Date of Award


Degree Type


Degree Name

Doctor of Philosophy (PhD)

Graduate Group


First Advisor

David Wallace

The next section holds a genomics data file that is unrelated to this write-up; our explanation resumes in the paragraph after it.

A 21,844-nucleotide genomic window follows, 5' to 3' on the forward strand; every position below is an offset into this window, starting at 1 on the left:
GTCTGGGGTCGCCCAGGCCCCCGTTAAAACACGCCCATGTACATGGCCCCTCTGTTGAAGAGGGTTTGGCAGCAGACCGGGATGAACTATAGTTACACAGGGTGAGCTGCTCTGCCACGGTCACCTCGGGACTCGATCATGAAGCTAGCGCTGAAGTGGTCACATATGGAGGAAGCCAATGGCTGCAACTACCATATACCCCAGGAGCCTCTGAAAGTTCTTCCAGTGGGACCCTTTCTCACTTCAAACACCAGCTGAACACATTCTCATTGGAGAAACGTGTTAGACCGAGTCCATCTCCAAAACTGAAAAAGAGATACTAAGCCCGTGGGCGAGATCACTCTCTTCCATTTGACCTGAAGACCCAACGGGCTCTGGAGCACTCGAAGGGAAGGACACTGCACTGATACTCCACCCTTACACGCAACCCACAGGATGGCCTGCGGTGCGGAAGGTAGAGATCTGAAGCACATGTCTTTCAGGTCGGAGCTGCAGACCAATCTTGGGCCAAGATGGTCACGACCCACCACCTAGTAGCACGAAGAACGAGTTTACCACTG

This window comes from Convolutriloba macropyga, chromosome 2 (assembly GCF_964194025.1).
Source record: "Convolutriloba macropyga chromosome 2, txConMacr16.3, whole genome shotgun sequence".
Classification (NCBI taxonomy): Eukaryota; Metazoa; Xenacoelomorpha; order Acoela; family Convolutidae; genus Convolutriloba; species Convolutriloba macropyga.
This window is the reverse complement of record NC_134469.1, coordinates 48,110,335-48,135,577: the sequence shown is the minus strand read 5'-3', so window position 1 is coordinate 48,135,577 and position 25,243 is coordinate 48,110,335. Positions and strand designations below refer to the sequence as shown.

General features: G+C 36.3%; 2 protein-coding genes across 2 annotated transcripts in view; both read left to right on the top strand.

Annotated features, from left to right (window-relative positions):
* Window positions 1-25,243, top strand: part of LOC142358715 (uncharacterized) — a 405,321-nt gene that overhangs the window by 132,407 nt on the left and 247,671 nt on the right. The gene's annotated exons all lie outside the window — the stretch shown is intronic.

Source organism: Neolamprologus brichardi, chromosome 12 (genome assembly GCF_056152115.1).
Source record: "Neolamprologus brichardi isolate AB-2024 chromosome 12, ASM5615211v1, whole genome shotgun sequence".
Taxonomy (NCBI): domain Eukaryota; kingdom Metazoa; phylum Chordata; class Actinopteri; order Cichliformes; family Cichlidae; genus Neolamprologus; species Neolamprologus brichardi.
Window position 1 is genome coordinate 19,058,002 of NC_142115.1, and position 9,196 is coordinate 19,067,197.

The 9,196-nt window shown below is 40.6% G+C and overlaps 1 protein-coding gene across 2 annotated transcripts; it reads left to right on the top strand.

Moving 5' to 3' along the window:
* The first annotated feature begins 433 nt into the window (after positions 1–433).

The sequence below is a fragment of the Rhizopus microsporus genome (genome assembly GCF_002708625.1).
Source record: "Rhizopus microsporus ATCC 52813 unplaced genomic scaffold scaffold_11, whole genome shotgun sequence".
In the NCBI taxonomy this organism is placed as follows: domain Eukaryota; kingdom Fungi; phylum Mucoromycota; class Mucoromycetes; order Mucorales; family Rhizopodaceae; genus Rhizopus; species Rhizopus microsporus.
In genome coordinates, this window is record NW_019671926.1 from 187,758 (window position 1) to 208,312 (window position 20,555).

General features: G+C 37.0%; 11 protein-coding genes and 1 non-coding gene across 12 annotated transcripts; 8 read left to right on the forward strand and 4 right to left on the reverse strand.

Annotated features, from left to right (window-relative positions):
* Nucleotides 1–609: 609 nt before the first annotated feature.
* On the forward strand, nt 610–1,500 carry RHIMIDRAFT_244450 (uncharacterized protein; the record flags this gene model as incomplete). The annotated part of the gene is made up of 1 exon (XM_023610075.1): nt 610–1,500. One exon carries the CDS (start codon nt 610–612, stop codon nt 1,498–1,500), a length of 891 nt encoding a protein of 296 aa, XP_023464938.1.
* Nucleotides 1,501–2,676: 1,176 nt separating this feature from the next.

This dissertation challenges the concept of literary communities defined by national boundaries, arguing that men and women in late-medieval England imagined themselves as members of a transcontinental, multilingual reading group. To this end, I investigate the cross-channel circulation of works by Christine de Pizan (1364-c.1430), a Parisian author who is often described as the first professional woman writer in the West. Through extensive archival research in London, Oxford, Cambridge, and New York, I uncover Christine de Pizan’s influence on English literary history, demonstrating how Christine’s love lyrics, political manuals, and proto-feminist texts were read and shared among readers in England. I consider the insular reception of Christine’s texts as part of a larger translatio of French literature to England, a cultural exchange facilitated by the Hundred Years War (1337-1453) and mediated by the physical transfer of books and people across the English Channel. Through a study of this mobile literature, my dissertation examines a transcontinental community of women readers, arguing that these readers were joined not only by their common experiences as women but also by a shared identity as members of an international aristocratic society.

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